B efore artists began working on a panel or canvas, they usually explored ideas on paper. These preparatory sketches provide a useful insight into the artist’s creative process. They also demonstrate the importance of the preparatory stages of a project and often reveal the effort put into developing the composition into its finished state in oil.
The above work is a near-contemporary copy after Rubens' prototype, today in the National Gallery of Art, Washington, which was painted in 1614-16. Dominating the canvas, the lions are depicted with a combination of startling realism and a stately sense of the Antique. Not only had Rubens made studies of Classical sculptures during his time in Italy between 1600 and 1609, he also had the opportunity to observe lions first-hand at the royal menagerie in Brussels in 1613-15, making sketches of the animals (and turning some into more highly-finished drawings), a number of which he used to inform this composition. These include: Study of a lioness, on which the prowling lioness on the right is based (British Museum, London); Study of a lion, which depicts the lion next to Daniel with its intent, arresting stare (National Gallery of Art, Washington); and the dignified lion sitting on the left, its head turned to show its mane to full advantage (British Museum, London).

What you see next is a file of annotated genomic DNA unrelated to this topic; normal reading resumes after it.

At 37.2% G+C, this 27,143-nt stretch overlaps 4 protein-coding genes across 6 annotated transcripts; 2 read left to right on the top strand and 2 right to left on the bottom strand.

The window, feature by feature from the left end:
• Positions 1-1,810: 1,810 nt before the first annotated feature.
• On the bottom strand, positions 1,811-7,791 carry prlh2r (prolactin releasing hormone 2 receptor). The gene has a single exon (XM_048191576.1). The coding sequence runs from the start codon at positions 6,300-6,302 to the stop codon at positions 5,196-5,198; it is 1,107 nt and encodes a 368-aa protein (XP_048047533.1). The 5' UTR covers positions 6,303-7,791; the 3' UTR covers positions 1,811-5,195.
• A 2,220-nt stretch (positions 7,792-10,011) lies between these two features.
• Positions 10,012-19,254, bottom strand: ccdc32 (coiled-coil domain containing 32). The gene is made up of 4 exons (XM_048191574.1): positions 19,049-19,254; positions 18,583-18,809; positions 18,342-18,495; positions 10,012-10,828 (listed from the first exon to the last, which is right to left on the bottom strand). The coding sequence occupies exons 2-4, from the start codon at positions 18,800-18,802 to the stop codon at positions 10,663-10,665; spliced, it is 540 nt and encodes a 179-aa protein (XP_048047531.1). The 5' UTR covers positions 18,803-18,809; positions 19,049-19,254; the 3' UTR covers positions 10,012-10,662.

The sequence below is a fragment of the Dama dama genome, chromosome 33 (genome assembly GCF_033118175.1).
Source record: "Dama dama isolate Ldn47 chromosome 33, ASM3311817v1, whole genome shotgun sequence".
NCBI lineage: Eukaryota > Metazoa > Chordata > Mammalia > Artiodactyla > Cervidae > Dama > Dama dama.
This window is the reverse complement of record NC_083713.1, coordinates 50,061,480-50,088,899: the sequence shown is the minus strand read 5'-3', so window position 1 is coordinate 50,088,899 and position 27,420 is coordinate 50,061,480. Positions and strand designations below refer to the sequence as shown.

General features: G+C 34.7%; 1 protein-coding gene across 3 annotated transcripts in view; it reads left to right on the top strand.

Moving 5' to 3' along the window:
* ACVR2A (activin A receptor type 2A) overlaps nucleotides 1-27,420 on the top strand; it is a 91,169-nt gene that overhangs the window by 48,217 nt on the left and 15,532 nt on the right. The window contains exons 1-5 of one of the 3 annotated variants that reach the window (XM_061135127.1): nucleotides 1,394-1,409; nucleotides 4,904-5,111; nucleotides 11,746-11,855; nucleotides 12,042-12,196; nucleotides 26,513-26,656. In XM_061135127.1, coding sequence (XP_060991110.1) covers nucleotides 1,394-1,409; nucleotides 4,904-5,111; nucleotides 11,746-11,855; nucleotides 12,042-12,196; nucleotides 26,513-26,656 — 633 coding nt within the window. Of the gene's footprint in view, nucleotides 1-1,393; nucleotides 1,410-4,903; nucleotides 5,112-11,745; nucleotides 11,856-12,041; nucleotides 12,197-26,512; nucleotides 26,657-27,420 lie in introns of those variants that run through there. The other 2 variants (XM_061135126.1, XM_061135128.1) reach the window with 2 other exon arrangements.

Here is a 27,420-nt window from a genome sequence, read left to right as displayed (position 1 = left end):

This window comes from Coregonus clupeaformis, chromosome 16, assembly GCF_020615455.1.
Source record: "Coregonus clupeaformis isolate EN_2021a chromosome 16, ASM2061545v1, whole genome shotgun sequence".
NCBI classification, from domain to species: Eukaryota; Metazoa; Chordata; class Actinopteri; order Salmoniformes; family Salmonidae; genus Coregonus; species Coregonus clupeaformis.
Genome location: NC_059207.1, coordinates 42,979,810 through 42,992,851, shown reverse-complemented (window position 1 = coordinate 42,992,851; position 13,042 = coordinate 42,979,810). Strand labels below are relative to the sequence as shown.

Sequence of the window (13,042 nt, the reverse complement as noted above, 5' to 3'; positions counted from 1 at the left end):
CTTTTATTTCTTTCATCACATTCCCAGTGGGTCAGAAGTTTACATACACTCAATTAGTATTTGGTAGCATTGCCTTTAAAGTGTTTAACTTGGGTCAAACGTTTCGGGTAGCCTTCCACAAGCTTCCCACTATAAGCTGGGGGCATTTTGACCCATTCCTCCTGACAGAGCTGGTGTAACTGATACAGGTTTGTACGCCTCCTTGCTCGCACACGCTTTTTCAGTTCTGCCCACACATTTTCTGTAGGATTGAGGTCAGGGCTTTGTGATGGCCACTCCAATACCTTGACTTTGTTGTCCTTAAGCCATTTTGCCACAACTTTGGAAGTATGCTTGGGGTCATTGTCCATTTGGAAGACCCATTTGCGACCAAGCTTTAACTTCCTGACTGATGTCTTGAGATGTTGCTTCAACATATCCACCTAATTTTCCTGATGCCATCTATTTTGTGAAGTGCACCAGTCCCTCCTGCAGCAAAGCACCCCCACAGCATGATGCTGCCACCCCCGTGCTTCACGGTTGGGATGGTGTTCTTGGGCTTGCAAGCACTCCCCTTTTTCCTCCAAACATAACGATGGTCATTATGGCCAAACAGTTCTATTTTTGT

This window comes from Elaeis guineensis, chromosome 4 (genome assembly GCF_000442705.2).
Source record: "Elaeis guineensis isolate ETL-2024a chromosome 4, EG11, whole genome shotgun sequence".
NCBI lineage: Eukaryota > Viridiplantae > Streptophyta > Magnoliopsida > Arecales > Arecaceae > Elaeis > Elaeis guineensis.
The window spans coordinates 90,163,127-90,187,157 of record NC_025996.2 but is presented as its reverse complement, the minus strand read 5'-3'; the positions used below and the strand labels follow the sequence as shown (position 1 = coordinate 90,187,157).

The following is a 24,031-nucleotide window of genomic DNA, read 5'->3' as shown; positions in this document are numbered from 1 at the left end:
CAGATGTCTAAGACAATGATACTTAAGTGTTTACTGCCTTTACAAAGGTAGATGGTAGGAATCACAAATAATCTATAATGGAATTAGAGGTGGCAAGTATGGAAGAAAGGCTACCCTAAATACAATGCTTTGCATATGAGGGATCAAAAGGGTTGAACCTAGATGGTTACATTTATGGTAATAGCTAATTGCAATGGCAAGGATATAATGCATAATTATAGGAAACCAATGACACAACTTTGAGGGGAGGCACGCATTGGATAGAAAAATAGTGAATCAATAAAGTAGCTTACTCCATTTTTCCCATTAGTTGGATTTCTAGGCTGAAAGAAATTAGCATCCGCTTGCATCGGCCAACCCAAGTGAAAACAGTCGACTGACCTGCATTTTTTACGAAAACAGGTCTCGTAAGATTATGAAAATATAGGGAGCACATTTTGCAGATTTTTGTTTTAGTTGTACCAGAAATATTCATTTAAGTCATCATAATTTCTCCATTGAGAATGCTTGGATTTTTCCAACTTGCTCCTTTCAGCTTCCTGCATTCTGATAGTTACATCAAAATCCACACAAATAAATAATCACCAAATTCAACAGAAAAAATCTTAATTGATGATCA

There are several related preparatory works for this painting. A design sketch for the composition is in the Cabinet des Dessins, Musée du Louvre, Paris; a detailed chalk study for the head of Saint Elizabeth is in the Albertina, Vienna; and a cartoon of the painting (presumably made for the execution of the second version), now lost, was likewise purchased by Catherine the Great.
This is a painting by Giovanni Benedetto Castiglione and his workshop, of which the prime, signed version, painted between 1647-49, is today in the Nelson-Atkins Museum of Art, Kansas City. A related drawing exists, which shows the dancing maenad in the same pose in reverse. In this case, like most of Castiglione’s other brush drawings executed on canvas, this highly worked up drawing appears to have been conceived as an independent version and not as a study for the painting.
This drawing shows Pietro Longhi working out how to compose the man seated in the lower left corner of the accompanying painting. Longhi focuses on the positioning of the sheet of music and how it is being held. The drapery is also well studied. In the finished painting, Longhi alters the way the drapery falls over the man’s thigh and he also covers up his knee.